The Social Security Administration office in West Palm Beach has been closed since February. But one might not know it by searching the agency’s website.
Its office search page directs visitors to the Congress Avenue location, and only in a note below does it say the office is closed. Once they figure out that they have to go to the Delray Beach or Belle Glade locations instead, people may have to wait in line for two hours or more.
“You have people in various degrees of incapacity or age — sometimes with children — standing outside and it’s getting warmer and warmer,” said Pamela Weiner, a board member of the Palm Beach County Partnership for Aging. “We are bringing people who are demented, who are diabetic, who have limbs missing, who are with walkers, who are mentally ill, who are on the medication schedule and a food schedule, and need to be hydrated and can’t stand.”
The Delray Beach office has been overwhelmed. It has a small waiting room, which means that visitors invariably end up in a line stretching out the door.
Weiner said she recently saw a woman in her 70s fall down face first while waiting in line. Weiner often brings folding chairs for her clients while they are in line. Once they reach the door, however, she said she’s been told she can’t bring the chairs in, because they could be used as weapons. So she’s had to leave her clients, some of whom do not function well on their own, while she totes the chairs back to the car.
The office first closed for a few days in November after reports surfaced of air quality problems in the building. The office is expected to reopen by the summer after general repairs, according to the U.S. General Services Administration. The agency has been working with the building’s owner to assess indoor health quality. Tests for mold and other air quality problems have been negative.
In the meantime, the agency is trying to find some temporary space.
In a written statement, the Social Security Administration noted that “most Social Security services do not require an office visit.”
The agency directed users to its website www.socialsecurity.gov or toll-free number 1-800-772-1213.
U.S. Rep. Patrick Murphy, D-Jupiter, recently wrote a letter, asking for assistance on behalf of his constituents who do need or want an in-person visit.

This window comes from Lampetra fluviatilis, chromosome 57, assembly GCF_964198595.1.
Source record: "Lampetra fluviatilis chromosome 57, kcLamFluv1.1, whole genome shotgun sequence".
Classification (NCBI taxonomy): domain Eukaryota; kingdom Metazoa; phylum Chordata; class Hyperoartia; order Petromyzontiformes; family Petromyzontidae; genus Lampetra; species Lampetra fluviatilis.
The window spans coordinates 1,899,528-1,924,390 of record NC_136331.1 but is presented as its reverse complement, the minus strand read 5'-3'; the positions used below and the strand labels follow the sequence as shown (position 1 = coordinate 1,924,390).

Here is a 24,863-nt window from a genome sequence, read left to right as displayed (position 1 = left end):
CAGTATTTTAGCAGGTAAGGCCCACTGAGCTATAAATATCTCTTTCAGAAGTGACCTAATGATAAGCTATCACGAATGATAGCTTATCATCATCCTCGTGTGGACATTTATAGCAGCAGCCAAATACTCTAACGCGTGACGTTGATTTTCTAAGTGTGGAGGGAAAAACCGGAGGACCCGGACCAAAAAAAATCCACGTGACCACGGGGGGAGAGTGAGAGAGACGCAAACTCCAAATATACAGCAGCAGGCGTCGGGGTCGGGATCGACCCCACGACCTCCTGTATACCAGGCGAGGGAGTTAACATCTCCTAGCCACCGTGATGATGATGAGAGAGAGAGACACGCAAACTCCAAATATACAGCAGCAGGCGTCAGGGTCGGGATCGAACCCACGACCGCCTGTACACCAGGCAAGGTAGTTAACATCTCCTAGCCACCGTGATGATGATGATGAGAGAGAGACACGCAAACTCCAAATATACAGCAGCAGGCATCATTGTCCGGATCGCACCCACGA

First off, he asked the agency to publicize the office closure.
“Uninformed citizens traveling to that office arrive to a shuttered building with no answers for where to turn to in the meantime,” he wrote.
Murphy also asked the agency to provide extra seating at the offices that are now dealing with the overflow from West Palm Beach. Other nearby offices are in Belle Glade, Port St. Lucie and North Broward. Getting to them can be a struggle. Seniors traveling from West Palm Beach may have to change buses twice to get to the Delray location.
While visiting in person is a choice for some Social Security beneficiaries who aren’t comfortable using the Internet and who don’t hear well over the phone, others have no other choice, Weiner said.
“If you’re bringing your birth certification or your naturalization certification, you don’t want to drop them off,” she said.
The West Palm Beach office moved to Congress Avenue in 2007. At the time, it saw about 2,000 clients a week. It has been one of the busiest offices in South Florida, which with so many retirees, in one of the busiest parts of the country for Social Security services.
While the West Palm Beach location is closed, Social Security services are available at:
Belle Glade – 925 SE 1st St., Belle Glade– 855-257-0983
Delray Beach – 14548 S Military Trail, Delray Beach – 877-512-5953
Port St Lucie – 6810 S US Hwy 1, Port St Lucie – 866-366-1627
North Broward – 5195 Coconut Creek Pkwy, Margate – 866-704-4856